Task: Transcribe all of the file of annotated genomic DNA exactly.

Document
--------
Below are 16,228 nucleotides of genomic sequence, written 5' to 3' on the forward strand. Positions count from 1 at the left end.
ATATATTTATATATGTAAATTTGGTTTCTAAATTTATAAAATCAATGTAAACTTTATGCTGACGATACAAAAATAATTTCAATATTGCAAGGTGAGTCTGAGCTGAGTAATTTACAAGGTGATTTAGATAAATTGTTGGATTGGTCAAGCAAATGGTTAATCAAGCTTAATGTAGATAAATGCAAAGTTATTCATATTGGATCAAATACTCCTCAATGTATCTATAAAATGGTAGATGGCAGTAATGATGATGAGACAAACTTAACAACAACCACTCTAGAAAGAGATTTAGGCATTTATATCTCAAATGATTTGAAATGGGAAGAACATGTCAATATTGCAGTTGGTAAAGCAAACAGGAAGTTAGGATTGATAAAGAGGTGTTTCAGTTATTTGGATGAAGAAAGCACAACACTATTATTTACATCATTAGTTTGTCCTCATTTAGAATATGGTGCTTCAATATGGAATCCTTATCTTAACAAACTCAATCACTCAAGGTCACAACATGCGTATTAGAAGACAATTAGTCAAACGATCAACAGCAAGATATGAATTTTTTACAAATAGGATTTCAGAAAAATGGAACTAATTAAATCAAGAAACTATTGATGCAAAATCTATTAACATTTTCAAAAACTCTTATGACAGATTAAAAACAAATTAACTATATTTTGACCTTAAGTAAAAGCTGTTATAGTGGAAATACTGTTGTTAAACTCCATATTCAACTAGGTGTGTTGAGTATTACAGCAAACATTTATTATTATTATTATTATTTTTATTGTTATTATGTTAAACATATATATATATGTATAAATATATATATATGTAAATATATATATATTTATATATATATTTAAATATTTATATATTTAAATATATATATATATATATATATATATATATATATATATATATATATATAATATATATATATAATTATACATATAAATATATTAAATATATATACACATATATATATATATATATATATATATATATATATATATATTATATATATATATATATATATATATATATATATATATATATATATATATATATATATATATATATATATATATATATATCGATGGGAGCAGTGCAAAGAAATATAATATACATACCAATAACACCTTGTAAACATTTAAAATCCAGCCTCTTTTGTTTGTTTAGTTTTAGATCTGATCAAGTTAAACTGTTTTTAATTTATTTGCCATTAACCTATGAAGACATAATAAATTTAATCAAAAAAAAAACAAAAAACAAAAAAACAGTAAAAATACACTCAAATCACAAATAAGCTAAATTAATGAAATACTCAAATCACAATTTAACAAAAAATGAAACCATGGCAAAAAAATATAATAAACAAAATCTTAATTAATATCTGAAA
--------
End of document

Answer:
Below are 16,228 nucleotides of genomic sequence, written 5' to 3' on the forward strand. Positions count from 1 at the left end.
ATATATTTATATATGTAAATTTGGTTTCTAAATTTATAAAATCAATGTAAACTTTATGCTGACGATACAAAAATAATTTCAATATTGCAAGGTGAGTCTGAGCTGAGTAATTTACAAGGTGATTTAGATAAATTGTTGGATTGGTCAAGCAAATGGTTAATCAAGCTTAATGTAGATAAATGCAAAGTTATTCATATTGGATCAAATACTCCTCAATGTATCTATAAAATGGTAGATGGCAGTAATGATGATGAGACAAACTTAACAACAACCACTCTAGAAAGAGATTTAGGCATTTATATCTCAAATGATTTGAAATGGGAAGAACATGTCAATATTGCAGTTGGTAAAGCAAACAGGAAGTTAGGATTGATAAAGAGGTGTTTCAGTTATTTGGATGAAGAAAGCACAACACTATTATTTACATCATTAGTTTGTCCTCATTTAGAATATGGTGCTTCAATATGGAATCCTTATCTTAACAAACTCAATCACTCAAGGTCACAACATGCGTATTAGAAGACAATTAGTCAAACGATCAACAGCAAGATATGAATTTTTTACAAATAGGATTTCAGAAAAATGGAACTAATTAAATCAAGAAACTATTGATGCAAAATCTATTAACATTTTCAAAAACTCTTATGACAGATTAAAAACAAATTAACTATATTTTGACCTTAAGTAAAAGCTGTTATAGTGGAAATACTGTTGTTAAACTCCATATTCAACTAGGTGTGTTGAGTATTACAGCAAACATTTATTATTATTATTATTATTTTTATTGTTATTATGTTAAACATATATATATATGTATAAATATATATATATGTAAATATATATATATTTATATATATATTTAAATATTTATATATTTAAATATATATATATATATATATATATATATATATATATATATATATATATAATATATATATATAATTATACATATAAATATATTAAATATATATACACATATATATATATATATATATATATATATATATATATATATTATATATATATATATATATATATATATATATATATATATATATATATATATATATATATATATATATATATATATATATCGATGGGAGCAGTGCAAAGAAATATAATATACATACCAATAACACCTTGTAAACATTTAAAATCCAGCCTCTTTTGTTTGTTTAGTTTTAGATCTGATCAAGTTAAACTGTTTTTAATTTATTTGCCATTAACCTATGAAGACATAATAAATTTAATCAAAAAAAAAACAAAAAACAAAAAAACAGTAAAAATACACTCAAATCACAAATAAGCTAAATTAATGAAATACTCAAATCACAATTTAACAAAAAATGAAACCATGGCAAAAAAATATAATAAACAAAATCTTAATTAATATCTGAAA